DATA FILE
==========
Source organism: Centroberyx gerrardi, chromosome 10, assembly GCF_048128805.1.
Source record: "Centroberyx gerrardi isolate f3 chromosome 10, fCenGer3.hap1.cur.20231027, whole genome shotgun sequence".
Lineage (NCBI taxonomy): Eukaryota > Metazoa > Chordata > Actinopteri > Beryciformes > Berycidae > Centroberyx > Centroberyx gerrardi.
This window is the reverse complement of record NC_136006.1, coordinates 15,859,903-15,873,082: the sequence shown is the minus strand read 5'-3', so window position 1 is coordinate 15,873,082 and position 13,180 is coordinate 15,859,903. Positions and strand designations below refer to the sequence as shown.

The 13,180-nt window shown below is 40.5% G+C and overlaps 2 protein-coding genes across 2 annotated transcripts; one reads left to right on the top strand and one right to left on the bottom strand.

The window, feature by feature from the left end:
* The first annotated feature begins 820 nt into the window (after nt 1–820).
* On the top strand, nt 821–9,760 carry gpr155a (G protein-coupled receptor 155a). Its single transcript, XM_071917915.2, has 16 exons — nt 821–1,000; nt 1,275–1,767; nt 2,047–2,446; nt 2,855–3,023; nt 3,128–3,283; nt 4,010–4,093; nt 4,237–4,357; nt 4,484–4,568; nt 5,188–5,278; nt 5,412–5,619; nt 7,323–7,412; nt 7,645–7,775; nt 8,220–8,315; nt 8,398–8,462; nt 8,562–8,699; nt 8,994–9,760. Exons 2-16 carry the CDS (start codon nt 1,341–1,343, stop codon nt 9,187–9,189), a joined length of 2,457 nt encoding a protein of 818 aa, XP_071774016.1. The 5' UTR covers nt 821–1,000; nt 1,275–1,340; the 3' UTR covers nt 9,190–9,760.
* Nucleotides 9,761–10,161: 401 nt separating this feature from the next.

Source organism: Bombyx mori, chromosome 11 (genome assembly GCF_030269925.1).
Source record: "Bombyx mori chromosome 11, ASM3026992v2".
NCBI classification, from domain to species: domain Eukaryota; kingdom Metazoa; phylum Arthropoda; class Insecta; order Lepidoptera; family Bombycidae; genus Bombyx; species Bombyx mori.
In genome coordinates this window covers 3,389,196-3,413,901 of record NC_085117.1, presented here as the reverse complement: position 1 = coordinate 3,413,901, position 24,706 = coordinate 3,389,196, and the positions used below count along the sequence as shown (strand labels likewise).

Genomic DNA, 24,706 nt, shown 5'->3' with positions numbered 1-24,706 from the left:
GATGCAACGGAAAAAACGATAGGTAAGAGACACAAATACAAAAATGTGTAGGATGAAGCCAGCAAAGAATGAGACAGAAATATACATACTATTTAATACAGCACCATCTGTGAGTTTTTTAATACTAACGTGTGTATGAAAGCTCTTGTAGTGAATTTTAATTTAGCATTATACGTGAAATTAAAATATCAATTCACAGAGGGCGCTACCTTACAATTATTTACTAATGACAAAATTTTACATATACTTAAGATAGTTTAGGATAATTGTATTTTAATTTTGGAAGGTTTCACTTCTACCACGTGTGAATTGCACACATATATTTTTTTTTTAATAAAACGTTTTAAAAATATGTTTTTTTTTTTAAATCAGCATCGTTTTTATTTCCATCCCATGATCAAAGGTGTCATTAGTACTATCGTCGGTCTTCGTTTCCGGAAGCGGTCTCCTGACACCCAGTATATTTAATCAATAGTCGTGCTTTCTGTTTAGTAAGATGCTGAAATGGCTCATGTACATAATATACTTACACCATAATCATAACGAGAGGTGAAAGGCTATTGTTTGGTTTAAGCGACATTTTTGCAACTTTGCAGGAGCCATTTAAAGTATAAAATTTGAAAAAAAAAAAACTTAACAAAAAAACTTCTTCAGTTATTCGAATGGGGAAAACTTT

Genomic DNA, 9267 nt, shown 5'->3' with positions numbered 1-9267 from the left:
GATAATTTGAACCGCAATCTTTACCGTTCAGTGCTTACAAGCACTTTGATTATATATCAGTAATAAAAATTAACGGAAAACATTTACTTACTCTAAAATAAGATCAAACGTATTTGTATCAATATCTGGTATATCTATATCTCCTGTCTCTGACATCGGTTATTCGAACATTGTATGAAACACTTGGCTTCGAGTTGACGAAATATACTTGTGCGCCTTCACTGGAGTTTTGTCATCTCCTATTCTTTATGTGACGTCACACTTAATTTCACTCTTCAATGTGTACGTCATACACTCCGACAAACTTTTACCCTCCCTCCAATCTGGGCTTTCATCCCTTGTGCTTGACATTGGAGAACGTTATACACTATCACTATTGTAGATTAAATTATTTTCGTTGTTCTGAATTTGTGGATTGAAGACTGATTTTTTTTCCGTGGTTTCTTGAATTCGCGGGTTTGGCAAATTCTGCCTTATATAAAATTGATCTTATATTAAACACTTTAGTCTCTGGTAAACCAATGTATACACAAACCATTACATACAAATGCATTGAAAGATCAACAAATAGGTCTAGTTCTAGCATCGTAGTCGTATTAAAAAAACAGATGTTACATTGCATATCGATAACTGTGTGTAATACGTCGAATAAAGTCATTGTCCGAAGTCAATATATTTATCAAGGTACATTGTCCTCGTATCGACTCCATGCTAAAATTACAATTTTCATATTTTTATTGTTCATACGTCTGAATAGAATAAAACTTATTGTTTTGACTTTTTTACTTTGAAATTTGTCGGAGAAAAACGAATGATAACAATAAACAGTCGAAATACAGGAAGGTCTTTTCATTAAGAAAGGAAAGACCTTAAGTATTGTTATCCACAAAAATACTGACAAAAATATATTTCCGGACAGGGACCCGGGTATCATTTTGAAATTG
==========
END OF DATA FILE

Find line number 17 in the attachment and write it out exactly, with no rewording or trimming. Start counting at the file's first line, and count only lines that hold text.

GATAATTTGAACCGCAATCTTTACCGTTCAGTGCTTACAAGCACTTTGATTATATATCAGTAATAAAAATTAACGGAAAACATTTACTTACTCTAAAATAAGATCAAACGTATTTGTATCAATATCTGGTATATCTATATCTCCTGTCTCTGACATCGGTTATTCGAACATTGTATGAAACACTTGGCTTCGAGTTGACGAAATATACTTGTGCGCCTTCACTGGAGTTTTGTCATCTCCTATTCTTTATGTGACGTCACACTTAATTTCACTCTTCAATGTGTACGTCATACACTCCGACAAACTTTTACCCTCCCTCCAATCTGGGCTTTCATCCCTTGTGCTTGACATTGGAGAACGTTATACACTATCACTATTGTAGATTAAATTATTTTCGTTGTTCTGAATTTGTGGATTGAAGACTGATTTTTTTTCCGTGGTTTCTTGAATTCGCGGGTTTGGCAAATTCTGCCTTATATAAAATTGATCTTATATTAAACACTTTAGTCTCTGGTAAACCAATGTATACACAAACCATTACATACAAATGCATTGAAAGATCAACAAATAGGTCTAGTTCTAGCATCGTAGTCGTATTAAAAAAACAGATGTTACATTGCATATCGATAACTGTGTGTAATACGTCGAATAAAGTCATTGTCCGAAGTCAATATATTTATCAAGGTACATTGTCCTCGTATCGACTCCATGCTAAAATTACAATTTTCATATTTTTATTGTTCATACGTCTGAATAGAATAAAACTTATTGTTTTGACTTTTTTACTTTGAAATTTGTCGGAGAAAAACGAATGATAACAATAAACAGTCGAAATACAGGAAGGTCTTTTCATTAAGAAAGGAAAGACCTTAAGTATTGTTATCCACAAAAATACTGACAAAAATATATTTCCGGACAGGGACCCGGGTATCATTTTGAAATTG